The first dramatic thing that happened was that one of the chicks had “pasting.” Before we knew it was dangerous, we just fondly called the chick Dingleberry. Fortunately, after what I’m sure was traumatic cleaning for the chick, the name is the only thing that stuck. 🙂 Autumn has interpreted the name and Jingleberry recently. Of course, now we don’t know which chick it was since it recovered well and is healthy and thriving like the other three that look the same. We may just have to come up with two more -berry names!
The next thing wasn’t so much drama as it was wanting to improve their quality of life. I added a perch to their set-up. Give them a little diversity, you know? They loved it immediately. I do have to check in on them sometimes to make sure they’re not playing king of the mountain. As they grow, the space available is shrinking. They are growing rapidly. In a day it seems like their new feathers get longer. These photos are from last week. It really is amazing, and I have to watch myself, making sure I don’t spend too much time checking in on them. Lucky for me I have at least two kids who are content to watch them for as long as I’ll let them.
Aside from getting all in order to build a coop, our next concern is that they’re about to fly out of the tub. One has already figured out how to get on top of the waterer (just the water, not the food yet). Avery said one got out of the tub last night, but I’m hesitant to believe it fully until I see it happen without a child around. It is possible, though.
Our over-arching concern is that they won’t all be hens. Roosters aren’t allowed in the city. Red and Dino are the only two with distinct markings to be able to tell them apart enough to name. May they all be hens. We have friends who would be happy to have a couple of hens, too.
If you’re interested in raising some chicks, my dearest found BackyardChickens.com. Great information there (how we saved Dingleberry’s life!), and good luck to you. If you’re not interested, you’re welcome to live vicariously through our venture.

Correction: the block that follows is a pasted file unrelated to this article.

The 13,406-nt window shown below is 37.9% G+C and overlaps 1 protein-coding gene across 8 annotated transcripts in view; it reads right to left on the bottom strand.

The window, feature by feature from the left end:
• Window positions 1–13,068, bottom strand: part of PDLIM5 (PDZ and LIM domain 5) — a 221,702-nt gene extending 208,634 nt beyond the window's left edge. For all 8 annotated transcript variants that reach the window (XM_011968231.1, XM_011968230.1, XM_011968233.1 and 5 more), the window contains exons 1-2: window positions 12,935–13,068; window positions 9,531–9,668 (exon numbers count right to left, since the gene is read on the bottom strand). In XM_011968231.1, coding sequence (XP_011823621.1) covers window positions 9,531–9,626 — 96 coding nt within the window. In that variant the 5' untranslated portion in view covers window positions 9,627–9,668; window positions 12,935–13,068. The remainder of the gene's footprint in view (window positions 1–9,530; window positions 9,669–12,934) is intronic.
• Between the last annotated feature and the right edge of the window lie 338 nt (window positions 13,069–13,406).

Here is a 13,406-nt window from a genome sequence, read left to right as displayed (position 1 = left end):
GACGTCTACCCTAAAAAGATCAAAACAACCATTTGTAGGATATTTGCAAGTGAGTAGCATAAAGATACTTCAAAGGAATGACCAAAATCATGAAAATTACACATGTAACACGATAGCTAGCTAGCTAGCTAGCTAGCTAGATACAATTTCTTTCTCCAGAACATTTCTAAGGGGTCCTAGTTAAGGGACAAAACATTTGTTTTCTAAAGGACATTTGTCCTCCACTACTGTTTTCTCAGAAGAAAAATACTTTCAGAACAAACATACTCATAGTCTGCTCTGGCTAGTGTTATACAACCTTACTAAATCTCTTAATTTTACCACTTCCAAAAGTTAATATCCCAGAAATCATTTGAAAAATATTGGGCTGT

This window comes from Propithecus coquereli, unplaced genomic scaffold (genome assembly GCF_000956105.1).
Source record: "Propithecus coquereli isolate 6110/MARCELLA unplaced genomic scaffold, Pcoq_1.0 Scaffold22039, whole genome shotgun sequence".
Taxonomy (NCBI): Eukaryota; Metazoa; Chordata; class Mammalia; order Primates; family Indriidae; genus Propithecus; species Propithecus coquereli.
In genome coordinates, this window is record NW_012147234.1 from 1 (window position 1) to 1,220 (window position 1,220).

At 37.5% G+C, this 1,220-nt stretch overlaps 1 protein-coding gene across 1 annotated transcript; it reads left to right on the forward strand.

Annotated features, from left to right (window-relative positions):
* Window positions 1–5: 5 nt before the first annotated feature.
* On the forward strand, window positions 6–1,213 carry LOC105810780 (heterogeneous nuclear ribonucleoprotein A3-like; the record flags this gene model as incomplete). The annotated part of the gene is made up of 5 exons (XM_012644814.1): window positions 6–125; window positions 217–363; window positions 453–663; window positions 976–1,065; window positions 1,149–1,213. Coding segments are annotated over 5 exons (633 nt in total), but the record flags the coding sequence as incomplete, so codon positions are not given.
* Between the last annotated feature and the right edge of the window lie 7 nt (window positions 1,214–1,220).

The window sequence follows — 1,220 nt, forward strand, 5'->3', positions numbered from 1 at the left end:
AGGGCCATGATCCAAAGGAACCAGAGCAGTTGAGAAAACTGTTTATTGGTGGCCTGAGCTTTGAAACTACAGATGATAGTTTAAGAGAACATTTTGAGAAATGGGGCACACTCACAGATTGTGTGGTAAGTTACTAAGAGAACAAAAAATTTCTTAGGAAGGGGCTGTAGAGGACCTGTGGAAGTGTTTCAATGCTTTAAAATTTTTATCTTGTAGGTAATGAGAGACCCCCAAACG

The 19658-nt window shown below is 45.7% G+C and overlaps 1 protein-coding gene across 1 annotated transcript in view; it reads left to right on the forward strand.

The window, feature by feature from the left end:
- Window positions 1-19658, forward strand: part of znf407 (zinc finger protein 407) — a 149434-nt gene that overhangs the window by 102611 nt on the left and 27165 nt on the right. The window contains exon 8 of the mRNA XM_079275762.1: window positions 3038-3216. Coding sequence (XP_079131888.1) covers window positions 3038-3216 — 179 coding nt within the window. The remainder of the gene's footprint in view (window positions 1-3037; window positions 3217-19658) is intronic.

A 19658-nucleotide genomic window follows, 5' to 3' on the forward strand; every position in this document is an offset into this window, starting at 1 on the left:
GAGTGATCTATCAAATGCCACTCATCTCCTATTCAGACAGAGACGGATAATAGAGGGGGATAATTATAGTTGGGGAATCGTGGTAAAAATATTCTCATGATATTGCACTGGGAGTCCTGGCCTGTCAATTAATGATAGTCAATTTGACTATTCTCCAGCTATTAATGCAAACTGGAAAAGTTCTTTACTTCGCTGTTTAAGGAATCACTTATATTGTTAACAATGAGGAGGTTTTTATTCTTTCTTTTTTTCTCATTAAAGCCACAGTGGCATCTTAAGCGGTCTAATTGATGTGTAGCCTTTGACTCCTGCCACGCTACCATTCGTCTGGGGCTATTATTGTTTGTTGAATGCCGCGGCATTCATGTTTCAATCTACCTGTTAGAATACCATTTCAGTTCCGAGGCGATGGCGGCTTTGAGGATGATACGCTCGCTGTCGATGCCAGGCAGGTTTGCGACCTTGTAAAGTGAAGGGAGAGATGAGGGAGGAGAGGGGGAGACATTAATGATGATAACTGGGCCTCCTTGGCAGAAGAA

A friend shared this recipe with me several years ago, and I’ve made it every Thanksgiving since. How grateful I am for our family and friends and the food, shelter, warmth and Love we are so blessed with.
So, I share this with you, with thanks and attribution to Erin W. 🙂
(and this is my kitchen at past-midnight, Thanksgiving-eve)
Sweet Potato Casserole
This casserole is sweet and yummy, almost of dessert quality, so a little goes a long way.
5 medium sweet potatoes, cooked and peeled
2 beaten eggs
1/4 cup evaporated milk
1 tsp. vanilla
3/4 cup sugar
1/2 tsp. salt
2 Tbsp. butter
1/2 stick butter
3/4 cup brown sugar
1 cup chopped pecans
*In medium bowl (or the 2 qt. dish you’re baking in, if you’re lazy like me!), mash potatoes. Add eggs, milk, vanilla, sugar, salt and butter.
*Pour into buttered baking dish (if you used a bowl — I always omit this step/forget to butter the dish!)
*Bake at 350 degrees F for 20 min. Mix the topping ingredients.
*Remove, heat oven to 375 degrees F.
*Sprinkle on topping. Bake additional 6-8 minutes.
Part of being home is nuturing and nourishing the family. After husband read In Defense of Food, a renewed sense of commitment to nutritional quality and wellness arose. I find it difficult to buy manufactured loaves of bread. Hopefully this is a practice that will last because the allure of homemade bread is irresistible and extremely enjoyable.
Many thanks to this book for making it so easy, though it does eat a chunk out of our refrigerator. I know I’ve mentioned it before.
I think it’s worth it, though, and I’m sure the kids do, too.